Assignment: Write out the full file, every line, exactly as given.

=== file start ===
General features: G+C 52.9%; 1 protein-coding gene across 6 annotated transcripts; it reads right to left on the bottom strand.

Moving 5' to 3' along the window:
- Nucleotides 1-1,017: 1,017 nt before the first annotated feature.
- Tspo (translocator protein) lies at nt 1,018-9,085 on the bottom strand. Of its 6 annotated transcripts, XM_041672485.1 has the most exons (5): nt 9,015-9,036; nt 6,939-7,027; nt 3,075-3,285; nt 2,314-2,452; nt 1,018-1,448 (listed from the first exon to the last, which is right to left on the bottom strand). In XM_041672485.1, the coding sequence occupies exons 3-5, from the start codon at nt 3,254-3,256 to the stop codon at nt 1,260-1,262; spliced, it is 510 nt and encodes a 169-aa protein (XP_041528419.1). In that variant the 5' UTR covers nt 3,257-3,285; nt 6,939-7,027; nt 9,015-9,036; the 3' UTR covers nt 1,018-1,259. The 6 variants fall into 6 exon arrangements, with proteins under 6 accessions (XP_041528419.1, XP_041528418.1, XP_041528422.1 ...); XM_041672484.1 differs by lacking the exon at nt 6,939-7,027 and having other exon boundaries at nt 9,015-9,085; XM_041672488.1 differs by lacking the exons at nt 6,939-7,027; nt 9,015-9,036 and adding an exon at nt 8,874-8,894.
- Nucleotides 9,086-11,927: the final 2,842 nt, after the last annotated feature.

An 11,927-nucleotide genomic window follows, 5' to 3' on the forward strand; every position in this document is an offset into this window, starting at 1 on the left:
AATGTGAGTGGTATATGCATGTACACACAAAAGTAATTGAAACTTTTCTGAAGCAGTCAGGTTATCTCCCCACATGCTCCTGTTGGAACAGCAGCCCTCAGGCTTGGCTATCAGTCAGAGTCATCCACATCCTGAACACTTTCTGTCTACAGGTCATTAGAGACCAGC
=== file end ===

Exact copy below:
General features: G+C 52.9%; 1 protein-coding gene across 6 annotated transcripts; it reads right to left on the bottom strand.

Moving 5' to 3' along the window:
- Nucleotides 1-1,017: 1,017 nt before the first annotated feature.
- Tspo (translocator protein) lies at nt 1,018-9,085 on the bottom strand. Of its 6 annotated transcripts, XM_041672485.1 has the most exons (5): nt 9,015-9,036; nt 6,939-7,027; nt 3,075-3,285; nt 2,314-2,452; nt 1,018-1,448 (listed from the first exon to the last, which is right to left on the bottom strand). In XM_041672485.1, the coding sequence occupies exons 3-5, from the start codon at nt 3,254-3,256 to the stop codon at nt 1,260-1,262; spliced, it is 510 nt and encodes a 169-aa protein (XP_041528419.1). In that variant the 5' UTR covers nt 3,257-3,285; nt 6,939-7,027; nt 9,015-9,036; the 3' UTR covers nt 1,018-1,259. The 6 variants fall into 6 exon arrangements, with proteins under 6 accessions (XP_041528419.1, XP_041528418.1, XP_041528422.1 ...); XM_041672484.1 differs by lacking the exon at nt 6,939-7,027 and having other exon boundaries at nt 9,015-9,085; XM_041672488.1 differs by lacking the exons at nt 6,939-7,027; nt 9,015-9,036 and adding an exon at nt 8,874-8,894.
- Nucleotides 9,086-11,927: the final 2,842 nt, after the last annotated feature.

An 11,927-nucleotide genomic window follows, 5' to 3' on the forward strand; every position in this document is an offset into this window, starting at 1 on the left:
AATGTGAGTGGTATATGCATGTACACACAAAAGTAATTGAAACTTTTCTGAAGCAGTCAGGTTATCTCCCCACATGCTCCTGTTGGAACAGCAGCCCTCAGGCTTGGCTATCAGTCAGAGTCATCCACATCCTGAACACTTTCTGTCTACAGGTCATTAGAGACCAGC